- The Washington Times - Friday, September 14, 2001

ASSOCIATED PRESS

The Justice Department today released the names of the 19 hijackers involved in Tuesday's devastating attacks as investigators sought their collaborators in an effort to avert further terrorism.

Many of the 19 were believed to have had pilot's training.

Many had lived in Florida. Others were listed as living in New Jersey, California, Massachusetts and Arizona. All had Middle Eastern names.

Among them was Mohamed Atta, 33, of Hollywood and Coral Springs, Fla., identified by German authorities as being tied to an Islamic fundamentalist group that planned attacks on American targets. The Justice Department said Atta was aboard American Airlines Flight 11 that took off from Boston's Logan Airport and crashed into the north tower of the World Trade Center.

The Justice Department had originally said there were 18 hijackers, but there were five hijackers instead of four on American Airlines Flight 77, which hit the Pentagon.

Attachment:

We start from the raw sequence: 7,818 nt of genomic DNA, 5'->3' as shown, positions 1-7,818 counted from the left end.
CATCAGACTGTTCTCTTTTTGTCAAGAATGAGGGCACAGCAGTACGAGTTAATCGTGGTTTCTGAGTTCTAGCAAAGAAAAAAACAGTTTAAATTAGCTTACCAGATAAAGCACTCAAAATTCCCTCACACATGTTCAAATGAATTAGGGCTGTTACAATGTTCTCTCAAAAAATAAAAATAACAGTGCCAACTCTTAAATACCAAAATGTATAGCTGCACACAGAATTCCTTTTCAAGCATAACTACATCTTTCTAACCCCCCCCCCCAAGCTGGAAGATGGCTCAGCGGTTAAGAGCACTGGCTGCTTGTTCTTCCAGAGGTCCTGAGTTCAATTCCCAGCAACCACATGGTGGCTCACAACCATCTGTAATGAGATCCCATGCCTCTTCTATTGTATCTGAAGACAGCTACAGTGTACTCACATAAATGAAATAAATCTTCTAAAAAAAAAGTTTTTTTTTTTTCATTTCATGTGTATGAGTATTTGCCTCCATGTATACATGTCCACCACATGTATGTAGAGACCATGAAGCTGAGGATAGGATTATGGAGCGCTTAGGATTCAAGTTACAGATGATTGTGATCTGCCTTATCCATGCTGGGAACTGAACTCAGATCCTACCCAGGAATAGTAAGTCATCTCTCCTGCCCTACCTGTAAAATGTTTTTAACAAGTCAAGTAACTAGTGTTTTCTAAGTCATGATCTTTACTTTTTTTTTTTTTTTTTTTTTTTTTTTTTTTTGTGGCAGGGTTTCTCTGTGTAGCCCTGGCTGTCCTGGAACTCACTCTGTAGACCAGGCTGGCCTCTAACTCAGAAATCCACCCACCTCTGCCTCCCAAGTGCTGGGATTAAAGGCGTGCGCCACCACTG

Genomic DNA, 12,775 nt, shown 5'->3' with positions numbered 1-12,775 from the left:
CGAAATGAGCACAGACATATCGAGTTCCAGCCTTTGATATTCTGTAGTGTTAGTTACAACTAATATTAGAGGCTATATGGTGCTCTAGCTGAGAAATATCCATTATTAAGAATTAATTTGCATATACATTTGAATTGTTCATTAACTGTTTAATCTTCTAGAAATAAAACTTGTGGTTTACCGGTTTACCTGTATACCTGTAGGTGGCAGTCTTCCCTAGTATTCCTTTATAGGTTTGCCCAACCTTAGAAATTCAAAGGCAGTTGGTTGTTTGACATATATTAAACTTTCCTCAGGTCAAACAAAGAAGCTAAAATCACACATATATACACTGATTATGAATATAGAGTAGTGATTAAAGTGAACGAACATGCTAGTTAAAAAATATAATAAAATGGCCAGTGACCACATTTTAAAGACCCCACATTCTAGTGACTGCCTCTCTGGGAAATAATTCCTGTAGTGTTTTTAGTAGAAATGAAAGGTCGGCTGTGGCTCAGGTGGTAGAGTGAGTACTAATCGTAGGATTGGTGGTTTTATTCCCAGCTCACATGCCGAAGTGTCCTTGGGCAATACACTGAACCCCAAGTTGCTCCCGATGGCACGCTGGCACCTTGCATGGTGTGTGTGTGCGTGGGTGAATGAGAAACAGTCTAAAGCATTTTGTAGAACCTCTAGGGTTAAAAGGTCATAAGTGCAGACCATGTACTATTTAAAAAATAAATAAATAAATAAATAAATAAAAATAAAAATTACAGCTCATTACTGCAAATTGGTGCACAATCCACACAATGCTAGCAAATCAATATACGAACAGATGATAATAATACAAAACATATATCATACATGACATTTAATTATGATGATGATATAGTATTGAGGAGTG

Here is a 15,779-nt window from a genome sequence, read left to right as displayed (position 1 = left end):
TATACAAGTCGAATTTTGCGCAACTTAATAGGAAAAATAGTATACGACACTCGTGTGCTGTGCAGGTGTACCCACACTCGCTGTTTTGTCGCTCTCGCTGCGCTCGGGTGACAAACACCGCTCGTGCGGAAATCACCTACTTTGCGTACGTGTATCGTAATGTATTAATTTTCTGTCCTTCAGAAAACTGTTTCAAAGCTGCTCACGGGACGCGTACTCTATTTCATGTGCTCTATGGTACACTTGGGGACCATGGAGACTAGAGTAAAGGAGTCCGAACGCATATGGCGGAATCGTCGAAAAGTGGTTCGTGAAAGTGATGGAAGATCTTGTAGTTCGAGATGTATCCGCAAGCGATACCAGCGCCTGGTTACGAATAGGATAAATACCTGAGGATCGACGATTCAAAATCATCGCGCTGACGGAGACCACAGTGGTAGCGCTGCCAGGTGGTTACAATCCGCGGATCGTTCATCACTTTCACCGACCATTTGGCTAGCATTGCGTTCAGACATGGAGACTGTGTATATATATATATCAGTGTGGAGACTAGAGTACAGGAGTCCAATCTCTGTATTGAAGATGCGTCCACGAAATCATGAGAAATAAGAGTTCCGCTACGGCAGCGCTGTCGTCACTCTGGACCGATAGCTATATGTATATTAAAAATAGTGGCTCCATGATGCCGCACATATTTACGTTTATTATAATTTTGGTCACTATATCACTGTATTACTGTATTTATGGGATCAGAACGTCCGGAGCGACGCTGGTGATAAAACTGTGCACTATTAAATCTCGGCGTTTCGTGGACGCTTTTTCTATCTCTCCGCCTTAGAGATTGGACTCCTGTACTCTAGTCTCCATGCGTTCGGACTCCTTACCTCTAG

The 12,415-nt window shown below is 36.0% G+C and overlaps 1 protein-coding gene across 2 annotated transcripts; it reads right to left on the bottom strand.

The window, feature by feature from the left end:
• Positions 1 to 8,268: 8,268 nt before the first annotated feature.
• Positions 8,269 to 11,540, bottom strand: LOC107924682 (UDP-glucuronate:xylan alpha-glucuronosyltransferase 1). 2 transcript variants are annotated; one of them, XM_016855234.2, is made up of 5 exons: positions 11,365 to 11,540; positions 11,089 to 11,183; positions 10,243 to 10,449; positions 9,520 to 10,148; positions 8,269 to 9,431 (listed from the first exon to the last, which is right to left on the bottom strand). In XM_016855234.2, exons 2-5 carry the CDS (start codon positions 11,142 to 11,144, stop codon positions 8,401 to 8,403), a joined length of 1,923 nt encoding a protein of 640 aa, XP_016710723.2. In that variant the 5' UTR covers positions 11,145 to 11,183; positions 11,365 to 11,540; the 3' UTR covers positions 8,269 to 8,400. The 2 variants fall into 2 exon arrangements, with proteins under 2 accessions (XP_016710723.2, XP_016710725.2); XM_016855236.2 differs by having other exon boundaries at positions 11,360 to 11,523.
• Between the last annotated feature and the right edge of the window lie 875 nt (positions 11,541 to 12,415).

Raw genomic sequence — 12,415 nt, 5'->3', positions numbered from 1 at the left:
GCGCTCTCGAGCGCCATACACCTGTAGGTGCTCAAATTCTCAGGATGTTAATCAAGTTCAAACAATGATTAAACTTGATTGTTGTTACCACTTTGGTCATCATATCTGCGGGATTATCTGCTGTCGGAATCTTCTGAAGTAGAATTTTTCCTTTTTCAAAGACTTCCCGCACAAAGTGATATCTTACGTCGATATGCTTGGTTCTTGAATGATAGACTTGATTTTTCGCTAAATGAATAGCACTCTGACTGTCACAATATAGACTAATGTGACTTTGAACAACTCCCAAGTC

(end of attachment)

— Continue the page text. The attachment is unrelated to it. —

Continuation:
Besides Atta, the hijackers who were believed to be pilots were:

Hani Hajour, who was on the flight that crashed into the Pentagon.

Two other hijackers from one of the Boston flights, Wail Alshehri and Abdulaziz Alomari.

Marwan Al-Shehhi who was on United Flight 175 out of Boston, which crashed into the south tower of the Trade Center.

Ziad Jarrahi, who flew on United Flight 93 out of Newark, N.J., which crashed in a field 80 miles from Pittsburgh.

The FBI did not identify the hijackers' native countries. One, Satam Al Suqami, was listed as having his last known address in the United Arab Emirates.

The FBI released no information on one hijacker, Majed Moqed, who flew on the plane that crashed into the Pentagon.

The FBI asked that anyone who has any information about the hijackers call 1-866-483-5137.

Twelve of the hijackers were listed as having lived in Florida, including half a dozen in Delray Beach.

Three were said to have lived in California and two hijackers with the same last name were listed as having lived in Fort Lee, N.J. Nawaq Alhamzi and Salem Alhamzi.




Copyright © 2018 The Washington Times, LLC. Click here for reprint permission.

The Washington Times Comment Policy

The Washington Times welcomes your comments on Spot.im, our third-party provider. Please read our Comment Policy before commenting.

 

Click to Read More and View Comments

Click to Hide